Quantum symmetry breaking has been demonstrated in the lab for the first time — with startling implications for the ability to better control quantum systems.
For the first time, researchers have observed a break in a single quantum system. The observation — and the technique used to observe it— has implications for the understanding of how quantum particles interact to produce matter and allow the world to function as we know it — and the physics that may lie beyond it.
Parity-Time (PT) Symmetry describes the properties of a quantum system — the evolution of time for a quantum particle, if the particle is even or odd and whether it moves forward or backward in time, the state of oddness or evenness remains the same in the balanced system. When this parity changes, the balance — or symmetry — of the system breaks.
In order to better understand quantum interactions and develop next-generation devices, researchers need to develop the ability to control the symmetry of systems. If they can break it — they could also manipulate the spin state of the quantum particles as they interact. Thus resulting in controlled and predicted outcomes.
Yang Wu, an author on the paper and a PhD student in the Hefei National Laboratory for Physical Sciences at the Microscale and Department of Modern Physics at the University of Science and Technology of China: “Our work is about that quantum control.”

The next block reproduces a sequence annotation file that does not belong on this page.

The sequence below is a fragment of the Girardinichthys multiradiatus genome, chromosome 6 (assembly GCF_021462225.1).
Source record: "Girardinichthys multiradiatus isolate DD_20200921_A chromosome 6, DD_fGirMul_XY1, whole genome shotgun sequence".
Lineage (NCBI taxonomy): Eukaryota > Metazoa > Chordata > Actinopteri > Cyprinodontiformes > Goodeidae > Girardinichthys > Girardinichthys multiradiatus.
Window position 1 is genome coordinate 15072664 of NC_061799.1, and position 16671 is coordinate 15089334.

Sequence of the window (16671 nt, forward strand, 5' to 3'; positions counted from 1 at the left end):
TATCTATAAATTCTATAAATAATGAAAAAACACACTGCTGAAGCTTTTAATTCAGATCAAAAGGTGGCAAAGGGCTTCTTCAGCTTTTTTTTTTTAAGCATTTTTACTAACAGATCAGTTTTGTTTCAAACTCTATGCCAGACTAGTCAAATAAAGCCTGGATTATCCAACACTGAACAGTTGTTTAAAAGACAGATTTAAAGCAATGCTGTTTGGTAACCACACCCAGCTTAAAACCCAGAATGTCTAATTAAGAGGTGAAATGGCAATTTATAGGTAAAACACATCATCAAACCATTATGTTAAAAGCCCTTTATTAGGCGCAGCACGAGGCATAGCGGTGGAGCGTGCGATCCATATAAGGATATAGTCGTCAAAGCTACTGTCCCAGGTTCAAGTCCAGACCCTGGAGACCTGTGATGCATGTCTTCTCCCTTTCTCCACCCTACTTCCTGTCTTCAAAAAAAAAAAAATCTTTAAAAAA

A new method for controlling quantum systems
Wu and his PhD supervisor Rong and colleagues used a nitrogen-vacancy centre in a diamond as their platform. Here a nitrogen atom with an extra electron is surrounded by carbon atoms, which creates the perfect capsule to further investigate the PT symmetry of the electron.
The electron is a single-spin system, meaning the researchers can manipulate the entire system just by changing the evolution of the electron spin state.
Using what Wu and Rong label a dilation method — the researchers applied a magnetic field to the axis of the nitrogen-vacancy centre, thus pulling the electron into a state of excitability. They then applied oscillating microwave pulses, changing the parity and time direction of the system and causing it to break and decay with time.
Wu explains: “Due to the universality of our dilation method and the high controllability of our platform, this work paves the way to study experimentally some new physical phenomena related to PT symmetry.
Jiangfeng Du, who is also an academician of the Chinese Academy of Sciences and corresponding author on the paper, concludes: “The information extracted from such dynamics extends and deepens the understanding of quantum physics.
“The work opens the door to the study of exotic physics with non-classical quantum systems.”